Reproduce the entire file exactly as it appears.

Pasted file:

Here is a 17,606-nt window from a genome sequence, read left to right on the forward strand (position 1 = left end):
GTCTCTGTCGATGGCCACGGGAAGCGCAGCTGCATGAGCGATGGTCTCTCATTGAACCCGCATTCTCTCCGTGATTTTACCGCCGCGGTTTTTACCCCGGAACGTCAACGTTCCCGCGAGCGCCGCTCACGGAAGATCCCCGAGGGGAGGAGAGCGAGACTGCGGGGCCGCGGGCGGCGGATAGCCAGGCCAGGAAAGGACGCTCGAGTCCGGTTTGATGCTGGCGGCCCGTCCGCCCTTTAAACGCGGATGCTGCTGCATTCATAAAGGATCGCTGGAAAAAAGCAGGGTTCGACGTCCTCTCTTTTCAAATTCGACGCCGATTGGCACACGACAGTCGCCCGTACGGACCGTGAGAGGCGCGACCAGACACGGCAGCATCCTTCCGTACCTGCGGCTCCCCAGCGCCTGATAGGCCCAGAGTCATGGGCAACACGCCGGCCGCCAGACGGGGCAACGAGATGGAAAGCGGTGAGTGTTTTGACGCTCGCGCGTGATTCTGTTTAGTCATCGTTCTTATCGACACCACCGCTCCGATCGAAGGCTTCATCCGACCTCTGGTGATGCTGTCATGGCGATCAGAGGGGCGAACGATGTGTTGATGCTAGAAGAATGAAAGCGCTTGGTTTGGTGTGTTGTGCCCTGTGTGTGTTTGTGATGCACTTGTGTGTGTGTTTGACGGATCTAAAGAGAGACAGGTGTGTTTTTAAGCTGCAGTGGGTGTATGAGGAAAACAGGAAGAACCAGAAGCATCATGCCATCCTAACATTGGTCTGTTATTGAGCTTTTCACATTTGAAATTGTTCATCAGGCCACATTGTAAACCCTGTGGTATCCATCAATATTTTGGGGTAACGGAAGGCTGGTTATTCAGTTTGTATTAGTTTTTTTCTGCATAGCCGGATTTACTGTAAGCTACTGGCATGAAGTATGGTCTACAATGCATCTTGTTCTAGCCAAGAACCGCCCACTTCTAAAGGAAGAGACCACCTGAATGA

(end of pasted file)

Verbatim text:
Here is a 17,606-nt window from a genome sequence, read left to right on the forward strand (position 1 = left end):
GTCTCTGTCGATGGCCACGGGAAGCGCAGCTGCATGAGCGATGGTCTCTCATTGAACCCGCATTCTCTCCGTGATTTTACCGCCGCGGTTTTTACCCCGGAACGTCAACGTTCCCGCGAGCGCCGCTCACGGAAGATCCCCGAGGGGAGGAGAGCGAGACTGCGGGGCCGCGGGCGGCGGATAGCCAGGCCAGGAAAGGACGCTCGAGTCCGGTTTGATGCTGGCGGCCCGTCCGCCCTTTAAACGCGGATGCTGCTGCATTCATAAAGGATCGCTGGAAAAAAGCAGGGTTCGACGTCCTCTCTTTTCAAATTCGACGCCGATTGGCACACGACAGTCGCCCGTACGGACCGTGAGAGGCGCGACCAGACACGGCAGCATCCTTCCGTACCTGCGGCTCCCCAGCGCCTGATAGGCCCAGAGTCATGGGCAACACGCCGGCCGCCAGACGGGGCAACGAGATGGAAAGCGGTGAGTGTTTTGACGCTCGCGCGTGATTCTGTTTAGTCATCGTTCTTATCGACACCACCGCTCCGATCGAAGGCTTCATCCGACCTCTGGTGATGCTGTCATGGCGATCAGAGGGGCGAACGATGTGTTGATGCTAGAAGAATGAAAGCGCTTGGTTTGGTGTGTTGTGCCCTGTGTGTGTTTGTGATGCACTTGTGTGTGTGTTTGACGGATCTAAAGAGAGACAGGTGTGTTTTTAAGCTGCAGTGGGTGTATGAGGAAAACAGGAAGAACCAGAAGCATCATGCCATCCTAACATTGGTCTGTTATTGAGCTTTTCACATTTGAAATTGTTCATCAGGCCACATTGTAAACCCTGTGGTATCCATCAATATTTTGGGGTAACGGAAGGCTGGTTATTCAGTTTGTATTAGTTTTTTTCTGCATAGCCGGATTTACTGTAAGCTACTGGCATGAAGTATGGTCTACAATGCATCTTGTTCTAGCCAAGAACCGCCCACTTCTAAAGGAAGAGACCACCTGAATGA